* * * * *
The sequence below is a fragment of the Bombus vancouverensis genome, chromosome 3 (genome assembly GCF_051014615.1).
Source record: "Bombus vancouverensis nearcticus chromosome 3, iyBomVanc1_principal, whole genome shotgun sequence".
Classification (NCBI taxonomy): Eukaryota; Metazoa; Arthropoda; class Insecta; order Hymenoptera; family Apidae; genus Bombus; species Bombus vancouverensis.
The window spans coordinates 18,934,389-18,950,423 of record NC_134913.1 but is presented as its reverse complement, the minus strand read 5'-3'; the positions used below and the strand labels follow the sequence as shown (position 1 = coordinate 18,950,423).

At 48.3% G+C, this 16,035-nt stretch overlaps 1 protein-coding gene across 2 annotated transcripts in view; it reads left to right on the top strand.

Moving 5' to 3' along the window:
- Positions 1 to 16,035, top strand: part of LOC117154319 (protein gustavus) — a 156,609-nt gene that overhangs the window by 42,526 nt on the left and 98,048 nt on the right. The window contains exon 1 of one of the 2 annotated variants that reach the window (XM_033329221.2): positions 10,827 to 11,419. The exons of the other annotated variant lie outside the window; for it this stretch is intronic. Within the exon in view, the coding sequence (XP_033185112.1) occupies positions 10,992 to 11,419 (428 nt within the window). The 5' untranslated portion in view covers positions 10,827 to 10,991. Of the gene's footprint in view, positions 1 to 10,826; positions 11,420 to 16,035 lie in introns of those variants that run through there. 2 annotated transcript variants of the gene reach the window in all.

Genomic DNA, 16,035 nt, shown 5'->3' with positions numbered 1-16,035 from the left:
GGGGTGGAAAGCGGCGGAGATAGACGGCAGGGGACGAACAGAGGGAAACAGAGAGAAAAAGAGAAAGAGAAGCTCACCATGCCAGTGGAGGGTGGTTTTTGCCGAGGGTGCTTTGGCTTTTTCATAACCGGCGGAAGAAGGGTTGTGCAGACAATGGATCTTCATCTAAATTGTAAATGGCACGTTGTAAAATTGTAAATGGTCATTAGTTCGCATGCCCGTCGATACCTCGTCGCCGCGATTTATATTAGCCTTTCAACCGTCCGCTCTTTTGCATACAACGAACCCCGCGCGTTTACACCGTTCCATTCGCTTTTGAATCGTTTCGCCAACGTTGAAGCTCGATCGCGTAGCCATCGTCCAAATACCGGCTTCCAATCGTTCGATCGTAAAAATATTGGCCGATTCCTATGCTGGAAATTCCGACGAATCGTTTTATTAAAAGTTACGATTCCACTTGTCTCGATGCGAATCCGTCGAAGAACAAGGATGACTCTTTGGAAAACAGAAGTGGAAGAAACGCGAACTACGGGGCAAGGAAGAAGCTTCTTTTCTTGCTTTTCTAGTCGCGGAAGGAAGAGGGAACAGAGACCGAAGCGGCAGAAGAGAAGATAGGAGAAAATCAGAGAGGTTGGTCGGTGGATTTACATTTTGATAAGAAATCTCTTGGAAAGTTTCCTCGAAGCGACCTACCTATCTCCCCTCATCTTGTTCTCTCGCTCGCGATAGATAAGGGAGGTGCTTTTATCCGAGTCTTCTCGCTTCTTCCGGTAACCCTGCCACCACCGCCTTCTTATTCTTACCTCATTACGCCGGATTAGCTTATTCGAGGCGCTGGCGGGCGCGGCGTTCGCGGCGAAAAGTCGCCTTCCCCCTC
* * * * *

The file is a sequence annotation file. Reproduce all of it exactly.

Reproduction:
The sequence below is a fragment of the Bombus vancouverensis genome, chromosome 3 (genome assembly GCF_051014615.1).
Source record: "Bombus vancouverensis nearcticus chromosome 3, iyBomVanc1_principal, whole genome shotgun sequence".
Classification (NCBI taxonomy): Eukaryota; Metazoa; Arthropoda; class Insecta; order Hymenoptera; family Apidae; genus Bombus; species Bombus vancouverensis.
The window spans coordinates 18,934,389-18,950,423 of record NC_134913.1 but is presented as its reverse complement, the minus strand read 5'-3'; the positions used below and the strand labels follow the sequence as shown (position 1 = coordinate 18,950,423).

At 48.3% G+C, this 16,035-nt stretch overlaps 1 protein-coding gene across 2 annotated transcripts in view; it reads left to right on the top strand.

Moving 5' to 3' along the window:
- Positions 1 to 16,035, top strand: part of LOC117154319 (protein gustavus) — a 156,609-nt gene that overhangs the window by 42,526 nt on the left and 98,048 nt on the right. The window contains exon 1 of one of the 2 annotated variants that reach the window (XM_033329221.2): positions 10,827 to 11,419. The exons of the other annotated variant lie outside the window; for it this stretch is intronic. Within the exon in view, the coding sequence (XP_033185112.1) occupies positions 10,992 to 11,419 (428 nt within the window). The 5' untranslated portion in view covers positions 10,827 to 10,991. Of the gene's footprint in view, positions 1 to 10,826; positions 11,420 to 16,035 lie in introns of those variants that run through there. 2 annotated transcript variants of the gene reach the window in all.

Genomic DNA, 16,035 nt, shown 5'->3' with positions numbered 1-16,035 from the left:
GGGGTGGAAAGCGGCGGAGATAGACGGCAGGGGACGAACAGAGGGAAACAGAGAGAAAAAGAGAAAGAGAAGCTCACCATGCCAGTGGAGGGTGGTTTTTGCCGAGGGTGCTTTGGCTTTTTCATAACCGGCGGAAGAAGGGTTGTGCAGACAATGGATCTTCATCTAAATTGTAAATGGCACGTTGTAAAATTGTAAATGGTCATTAGTTCGCATGCCCGTCGATACCTCGTCGCCGCGATTTATATTAGCCTTTCAACCGTCCGCTCTTTTGCATACAACGAACCCCGCGCGTTTACACCGTTCCATTCGCTTTTGAATCGTTTCGCCAACGTTGAAGCTCGATCGCGTAGCCATCGTCCAAATACCGGCTTCCAATCGTTCGATCGTAAAAATATTGGCCGATTCCTATGCTGGAAATTCCGACGAATCGTTTTATTAAAAGTTACGATTCCACTTGTCTCGATGCGAATCCGTCGAAGAACAAGGATGACTCTTTGGAAAACAGAAGTGGAAGAAACGCGAACTACGGGGCAAGGAAGAAGCTTCTTTTCTTGCTTTTCTAGTCGCGGAAGGAAGAGGGAACAGAGACCGAAGCGGCAGAAGAGAAGATAGGAGAAAATCAGAGAGGTTGGTCGGTGGATTTACATTTTGATAAGAAATCTCTTGGAAAGTTTCCTCGAAGCGACCTACCTATCTCCCCTCATCTTGTTCTCTCGCTCGCGATAGATAAGGGAGGTGCTTTTATCCGAGTCTTCTCGCTTCTTCCGGTAACCCTGCCACCACCGCCTTCTTATTCTTACCTCATTACGCCGGATTAGCTTATTCGAGGCGCTGGCGGGCGCGGCGTTCGCGGCGAAAAGTCGCCTTCCCCCTC